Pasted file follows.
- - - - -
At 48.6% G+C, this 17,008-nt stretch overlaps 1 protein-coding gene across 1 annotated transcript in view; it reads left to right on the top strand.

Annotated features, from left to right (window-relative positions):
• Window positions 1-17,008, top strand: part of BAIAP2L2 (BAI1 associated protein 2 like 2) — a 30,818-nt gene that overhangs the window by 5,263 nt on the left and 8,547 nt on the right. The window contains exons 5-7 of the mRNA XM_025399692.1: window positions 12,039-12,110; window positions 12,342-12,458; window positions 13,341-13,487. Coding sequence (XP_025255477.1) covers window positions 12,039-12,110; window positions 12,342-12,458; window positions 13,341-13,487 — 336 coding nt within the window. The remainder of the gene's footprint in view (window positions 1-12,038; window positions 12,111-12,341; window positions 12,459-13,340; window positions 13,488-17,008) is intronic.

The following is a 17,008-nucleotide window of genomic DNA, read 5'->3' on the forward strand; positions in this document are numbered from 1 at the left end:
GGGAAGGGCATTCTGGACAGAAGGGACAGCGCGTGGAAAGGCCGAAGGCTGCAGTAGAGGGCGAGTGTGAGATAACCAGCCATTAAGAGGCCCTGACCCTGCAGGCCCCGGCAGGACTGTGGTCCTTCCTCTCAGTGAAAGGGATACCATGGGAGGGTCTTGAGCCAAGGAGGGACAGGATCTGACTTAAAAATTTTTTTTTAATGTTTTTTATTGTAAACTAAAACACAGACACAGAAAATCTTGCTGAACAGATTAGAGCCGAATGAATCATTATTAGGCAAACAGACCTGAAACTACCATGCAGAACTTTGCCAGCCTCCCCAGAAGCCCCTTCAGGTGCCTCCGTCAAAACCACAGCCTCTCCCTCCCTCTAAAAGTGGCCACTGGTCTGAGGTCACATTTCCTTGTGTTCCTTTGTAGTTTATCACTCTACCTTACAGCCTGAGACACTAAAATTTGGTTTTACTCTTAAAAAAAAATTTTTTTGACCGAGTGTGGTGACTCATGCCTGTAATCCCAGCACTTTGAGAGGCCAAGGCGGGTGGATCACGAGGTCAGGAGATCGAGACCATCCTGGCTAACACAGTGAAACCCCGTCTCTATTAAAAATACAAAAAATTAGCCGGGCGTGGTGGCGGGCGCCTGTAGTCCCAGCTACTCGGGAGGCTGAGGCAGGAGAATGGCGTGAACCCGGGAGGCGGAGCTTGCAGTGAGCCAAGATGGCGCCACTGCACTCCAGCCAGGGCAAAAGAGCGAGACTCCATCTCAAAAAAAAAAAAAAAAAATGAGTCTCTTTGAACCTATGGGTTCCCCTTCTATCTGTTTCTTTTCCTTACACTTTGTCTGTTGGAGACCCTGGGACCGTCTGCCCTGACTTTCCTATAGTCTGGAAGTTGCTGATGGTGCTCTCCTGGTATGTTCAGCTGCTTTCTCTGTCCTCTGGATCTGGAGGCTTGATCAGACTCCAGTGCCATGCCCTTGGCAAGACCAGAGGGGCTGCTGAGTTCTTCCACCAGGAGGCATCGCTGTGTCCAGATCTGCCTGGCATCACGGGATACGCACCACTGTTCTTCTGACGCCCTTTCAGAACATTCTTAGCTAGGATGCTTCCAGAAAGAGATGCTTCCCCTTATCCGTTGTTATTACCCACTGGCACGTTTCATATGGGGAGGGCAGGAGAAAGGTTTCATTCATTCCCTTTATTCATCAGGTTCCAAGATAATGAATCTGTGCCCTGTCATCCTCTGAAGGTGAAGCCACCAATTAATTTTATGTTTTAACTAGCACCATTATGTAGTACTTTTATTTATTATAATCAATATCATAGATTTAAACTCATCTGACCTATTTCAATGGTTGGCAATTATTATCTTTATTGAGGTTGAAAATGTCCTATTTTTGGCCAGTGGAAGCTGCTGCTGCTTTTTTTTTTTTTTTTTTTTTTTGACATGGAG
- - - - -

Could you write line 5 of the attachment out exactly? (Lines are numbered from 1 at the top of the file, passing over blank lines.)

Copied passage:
GGGAAGGGCATTCTGGACAGAAGGGACAGCGCGTGGAAAGGCCGAAGGCTGCAGTAGAGGGCGAGTGTGAGATAACCAGCCATTAAGAGGCCCTGACCCTGCAGGCCCCGGCAGGACTGTGGTCCTTCCTCTCAGTGAAAGGGATACCATGGGAGGGTCTTGAGCCAAGGAGGGACAGGATCTGACTTAAAAATTTTTTTTTAATGTTTTTTATTGTAAACTAAAACACAGACACAGAAAATCTTGCTGAACAGATTAGAGCCGAATGAATCATTATTAGGCAAACAGACCTGAAACTACCATGCAGAACTTTGCCAGCCTCCCCAGAAGCCCCTTCAGGTGCCTCCGTCAAAACCACAGCCTCTCCCTCCCTCTAAAAGTGGCCACTGGTCTGAGGTCACATTTCCTTGTGTTCCTTTGTAGTTTATCACTCTACCTTACAGCCTGAGACACTAAAATTTGGTTTTACTCTTAAAAAAAAATTTTTTTGACCGAGTGTGGTGACTCATGCCTGTAATCCCAGCACTTTGAGAGGCCAAGGCGGGTGGATCACGAGGTCAGGAGATCGAGACCATCCTGGCTAACACAGTGAAACCCCGTCTCTATTAAAAATACAAAAAATTAGCCGGGCGTGGTGGCGGGCGCCTGTAGTCCCAGCTACTCGGGAGGCTGAGGCAGGAGAATGGCGTGAACCCGGGAGGCGGAGCTTGCAGTGAGCCAAGATGGCGCCACTGCACTCCAGCCAGGGCAAAAGAGCGAGACTCCATCTCAAAAAAAAAAAAAAAAAATGAGTCTCTTTGAACCTATGGGTTCCCCTTCTATCTGTTTCTTTTCCTTACACTTTGTCTGTTGGAGACCCTGGGACCGTCTGCCCTGACTTTCCTATAGTCTGGAAGTTGCTGATGGTGCTCTCCTGGTATGTTCAGCTGCTTTCTCTGTCCTCTGGATCTGGAGGCTTGATCAGACTCCAGTGCCATGCCCTTGGCAAGACCAGAGGGGCTGCTGAGTTCTTCCACCAGGAGGCATCGCTGTGTCCAGATCTGCCTGGCATCACGGGATACGCACCACTGTTCTTCTGACGCCCTTTCAGAACATTCTTAGCTAGGATGCTTCCAGAAAGAGATGCTTCCCCTTATCCGTTGTTATTACCCACTGGCACGTTTCATATGGGGAGGGCAGGAGAAAGGTTTCATTCATTCCCTTTATTCATCAGGTTCCAAGATAATGAATCTGTGCCCTGTCATCCTCTGAAGGTGAAGCCACCAATTAATTTTATGTTTTAACTAGCACCATTATGTAGTACTTTTATTTATTATAATCAATATCATAGATTTAAACTCATCTGACCTATTTCAATGGTTGGCAATTATTATCTTTATTGAGGTTGAAAATGTCCTATTTTTGGCCAGTGGAAGCTGCTGCTGCTTTTTTTTTTTTTTTTTTTTTTTGACATGGAG